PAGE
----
Health (things to know)

We are what we Eat: the cool things I learn in medical school

One of the greatest parts about problem based learning is that I constantly revisit familiar topics. It’s amazing to me how often I thought I learned something well only to discover bits and pieces and “aha” moments about subjects that I’d learned not too long ago. Nutrition is definitely one of those! Now that I have a better understanding of a wider range of problems within the body, coming back to nutrition has synthesized concepts in the coolest way.

I’ll apologize in advance for being so nerdy about this stuff. But people always talk about the associations between poor diet and chronic disease, and no one ever explains why. What’s the mechanism? That’s a question we ask a lot in school, and one that is frequently tested on our board exams. Wouldn’t you want your doctor to be able to explain the how’s and why’s of medicine?


I’d like to start by talking about estrogen. Before medical school, I had no idea it was linked to diet and nutrition. And there are consequences for men too! Here’s the thing: fat cells make estrogen. They have a special enzyme called aromatase that picks up extra hormones your body produces and converts them to estrogen. This happens in both men and women. So, when we have excess fat cells, we produce too much estrogen. In men, excess estrogen can lead to what we call gynecomnastia (translation: man boobs) and infertility; basically, the cells in breast tissue get messages from estrogen to grow, and cells within the brain get messages to eventually lower testosterone (which is needed for adequate sperm). In women, excess estrogen can increase the risk of breast and uterine cancer because it is a chemical signal to influence cell division and growth. And the definition of cancer is disordered and excess cell division and growth.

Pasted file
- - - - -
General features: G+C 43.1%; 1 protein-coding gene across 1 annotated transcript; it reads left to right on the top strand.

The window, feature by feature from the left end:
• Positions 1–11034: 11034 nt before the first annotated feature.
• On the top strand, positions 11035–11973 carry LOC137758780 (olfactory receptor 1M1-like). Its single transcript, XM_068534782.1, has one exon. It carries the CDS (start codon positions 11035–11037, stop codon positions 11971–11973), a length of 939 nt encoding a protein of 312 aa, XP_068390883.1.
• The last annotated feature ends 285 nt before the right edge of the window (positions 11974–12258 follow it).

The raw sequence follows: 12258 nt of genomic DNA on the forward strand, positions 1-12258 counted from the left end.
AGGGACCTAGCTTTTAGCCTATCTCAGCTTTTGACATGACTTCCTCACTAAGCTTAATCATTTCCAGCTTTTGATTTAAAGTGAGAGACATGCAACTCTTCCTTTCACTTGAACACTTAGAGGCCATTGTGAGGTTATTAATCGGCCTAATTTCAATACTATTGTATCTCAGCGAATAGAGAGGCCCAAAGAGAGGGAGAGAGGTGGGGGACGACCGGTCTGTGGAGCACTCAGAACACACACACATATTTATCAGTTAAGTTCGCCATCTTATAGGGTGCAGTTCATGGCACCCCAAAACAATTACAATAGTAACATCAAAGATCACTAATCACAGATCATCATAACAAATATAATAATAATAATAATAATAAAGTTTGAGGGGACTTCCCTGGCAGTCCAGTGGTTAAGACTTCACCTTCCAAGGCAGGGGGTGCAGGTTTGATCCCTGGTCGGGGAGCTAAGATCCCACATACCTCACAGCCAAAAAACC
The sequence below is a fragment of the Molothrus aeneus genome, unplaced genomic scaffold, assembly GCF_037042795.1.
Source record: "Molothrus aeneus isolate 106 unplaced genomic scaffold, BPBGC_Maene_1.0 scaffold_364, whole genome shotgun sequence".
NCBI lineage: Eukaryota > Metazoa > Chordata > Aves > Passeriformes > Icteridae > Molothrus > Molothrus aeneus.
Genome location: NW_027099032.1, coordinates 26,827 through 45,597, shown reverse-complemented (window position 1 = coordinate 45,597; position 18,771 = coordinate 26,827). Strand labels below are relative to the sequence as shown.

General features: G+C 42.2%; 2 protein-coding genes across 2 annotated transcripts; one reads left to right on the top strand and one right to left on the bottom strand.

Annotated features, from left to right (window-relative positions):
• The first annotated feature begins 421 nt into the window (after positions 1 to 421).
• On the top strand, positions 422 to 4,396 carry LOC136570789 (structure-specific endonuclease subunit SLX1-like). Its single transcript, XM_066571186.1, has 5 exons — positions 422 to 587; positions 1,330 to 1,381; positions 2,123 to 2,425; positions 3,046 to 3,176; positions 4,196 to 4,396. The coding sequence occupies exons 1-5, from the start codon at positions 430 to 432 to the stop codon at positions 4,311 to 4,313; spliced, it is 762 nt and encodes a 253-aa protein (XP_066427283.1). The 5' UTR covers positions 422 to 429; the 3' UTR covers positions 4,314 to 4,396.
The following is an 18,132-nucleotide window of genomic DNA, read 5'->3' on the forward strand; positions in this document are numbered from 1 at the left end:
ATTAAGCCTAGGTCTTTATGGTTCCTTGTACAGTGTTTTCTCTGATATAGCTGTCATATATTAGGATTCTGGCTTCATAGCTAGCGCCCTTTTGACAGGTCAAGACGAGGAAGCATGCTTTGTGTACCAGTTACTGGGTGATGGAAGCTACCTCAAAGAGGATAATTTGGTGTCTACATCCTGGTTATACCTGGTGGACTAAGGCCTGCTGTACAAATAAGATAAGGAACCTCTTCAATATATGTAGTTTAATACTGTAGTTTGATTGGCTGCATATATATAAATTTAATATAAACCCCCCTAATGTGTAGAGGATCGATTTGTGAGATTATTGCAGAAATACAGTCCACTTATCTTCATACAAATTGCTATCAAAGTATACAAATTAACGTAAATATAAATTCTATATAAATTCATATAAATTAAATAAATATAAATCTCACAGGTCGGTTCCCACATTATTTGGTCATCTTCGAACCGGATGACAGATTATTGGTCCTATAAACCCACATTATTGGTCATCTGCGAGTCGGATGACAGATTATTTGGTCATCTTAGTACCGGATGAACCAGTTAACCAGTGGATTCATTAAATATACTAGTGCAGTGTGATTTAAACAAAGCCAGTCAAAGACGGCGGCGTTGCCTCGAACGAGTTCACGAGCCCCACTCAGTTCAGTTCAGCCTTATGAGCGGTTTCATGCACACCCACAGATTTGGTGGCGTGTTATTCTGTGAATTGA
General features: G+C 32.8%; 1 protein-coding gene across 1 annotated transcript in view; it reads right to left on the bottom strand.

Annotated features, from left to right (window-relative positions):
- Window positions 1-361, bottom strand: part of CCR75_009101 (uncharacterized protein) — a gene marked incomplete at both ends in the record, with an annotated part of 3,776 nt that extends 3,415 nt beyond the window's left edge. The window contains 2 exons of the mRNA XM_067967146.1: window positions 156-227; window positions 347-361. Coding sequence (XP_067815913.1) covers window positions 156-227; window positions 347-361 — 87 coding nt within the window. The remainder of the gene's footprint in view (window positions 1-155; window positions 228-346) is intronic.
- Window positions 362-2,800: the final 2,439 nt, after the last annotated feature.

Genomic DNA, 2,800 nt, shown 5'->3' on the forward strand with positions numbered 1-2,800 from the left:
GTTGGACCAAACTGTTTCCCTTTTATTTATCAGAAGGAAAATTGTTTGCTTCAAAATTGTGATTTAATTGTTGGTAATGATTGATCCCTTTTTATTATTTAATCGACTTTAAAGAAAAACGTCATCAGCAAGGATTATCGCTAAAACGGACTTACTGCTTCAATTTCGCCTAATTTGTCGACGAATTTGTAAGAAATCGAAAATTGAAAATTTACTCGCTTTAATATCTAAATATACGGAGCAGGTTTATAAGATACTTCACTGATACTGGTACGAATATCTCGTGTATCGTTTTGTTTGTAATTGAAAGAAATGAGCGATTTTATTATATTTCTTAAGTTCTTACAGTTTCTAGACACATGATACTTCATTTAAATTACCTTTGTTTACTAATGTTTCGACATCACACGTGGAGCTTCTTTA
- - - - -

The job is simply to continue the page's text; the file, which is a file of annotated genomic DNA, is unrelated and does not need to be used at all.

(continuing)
Another interesting topic is fiber. The main way our body gets rid of fats and cholesterol that it doesn’t need is by creating a substance called bile in the liver and storing it in the gall bladder. Bile is kind of like a garbage truck. It drives the trashed fats and cholesterol over into the intestines, and then 95% of the bile trucks drive back to pick up another load. The 5% that remains in the intestines is made primarily of a substance called lipopolic acid. This acid, it turns out, is carcinogenic to the bowel (irritates the cells lining our gut) and can eventually lead to colon cancer. Because of its chemical properties, fiber (once ingested) will suck the lipopolic acid into its center and form a protective coat around it. This prevents the acid from coming into physical contact with the intestinal wall and therefore reduces the risk of colon cancer. And a bonus? Fiber can also trap excess estrogen. So if your body happens to be making too much estrogen, fiber ensures that it is eliminated completely from the body rather than taking a round trip with the bile garbage truck.

Now, we can talk about prescription drugs. Most (but not all!) prescription drugs get metabolized by an enzyme family in the liver called CYP. If there is less CYP (generally), you get a larger dose of drug floating around your system. If there is too much CYP, you get a much smaller dose of drug, because all the CYPs are digesting it and making it inactive (there are exceptions, but I won’t go into those). It turns out that CYPs are also very important for digesting our bodies own garbage. If they are overactive, however, they can quickly start to digest substances that the body needs. A notable example is Vitamin D. If you are taking a prescription drug that “induces” (increases) the number of active CYPs, then these CYPs are simultaneously chopping up all of your vitamin D and throwing it in the trash (your intestines and kidneys). Because your body needs vitamin D to form strong bone, a lack of vitamin D over time can lead to a loss of bone mass- which leads to osteopenia and osteoporosis. So just make sure you and your doctor know if the medication your doing can influence this!